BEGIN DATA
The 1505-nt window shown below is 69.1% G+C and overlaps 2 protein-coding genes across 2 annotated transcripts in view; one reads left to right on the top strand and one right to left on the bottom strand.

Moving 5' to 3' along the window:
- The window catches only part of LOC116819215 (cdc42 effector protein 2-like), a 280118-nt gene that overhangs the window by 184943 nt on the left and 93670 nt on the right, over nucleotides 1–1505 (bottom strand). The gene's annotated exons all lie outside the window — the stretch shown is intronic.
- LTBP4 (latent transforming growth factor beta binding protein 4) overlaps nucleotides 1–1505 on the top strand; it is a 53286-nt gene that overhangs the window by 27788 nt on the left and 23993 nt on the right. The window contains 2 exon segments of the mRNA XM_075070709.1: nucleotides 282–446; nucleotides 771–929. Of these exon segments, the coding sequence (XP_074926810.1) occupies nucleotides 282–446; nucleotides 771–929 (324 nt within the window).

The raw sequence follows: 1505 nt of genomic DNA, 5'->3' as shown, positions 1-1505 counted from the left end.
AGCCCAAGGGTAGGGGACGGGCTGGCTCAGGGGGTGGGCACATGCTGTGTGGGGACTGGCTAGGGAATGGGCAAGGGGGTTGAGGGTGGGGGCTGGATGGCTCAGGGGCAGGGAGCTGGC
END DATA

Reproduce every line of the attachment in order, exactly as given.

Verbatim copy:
The 1505-nt window shown below is 69.1% G+C and overlaps 2 protein-coding genes across 2 annotated transcripts in view; one reads left to right on the top strand and one right to left on the bottom strand.

Moving 5' to 3' along the window:
- The window catches only part of LOC116819215 (cdc42 effector protein 2-like), a 280118-nt gene that overhangs the window by 184943 nt on the left and 93670 nt on the right, over nucleotides 1–1505 (bottom strand). The gene's annotated exons all lie outside the window — the stretch shown is intronic.
- LTBP4 (latent transforming growth factor beta binding protein 4) overlaps nucleotides 1–1505 on the top strand; it is a 53286-nt gene that overhangs the window by 27788 nt on the left and 23993 nt on the right. The window contains 2 exon segments of the mRNA XM_075070709.1: nucleotides 282–446; nucleotides 771–929. Of these exon segments, the coding sequence (XP_074926810.1) occupies nucleotides 282–446; nucleotides 771–929 (324 nt within the window).

The raw sequence follows: 1505 nt of genomic DNA, 5'->3' as shown, positions 1-1505 counted from the left end.
AGCCCAAGGGTAGGGGACGGGCTGGCTCAGGGGGTGGGCACATGCTGTGTGGGGACTGGCTAGGGAATGGGCAAGGGGGTTGAGGGTGGGGGCTGGATGGCTCAGGGGCAGGGAGCTGGC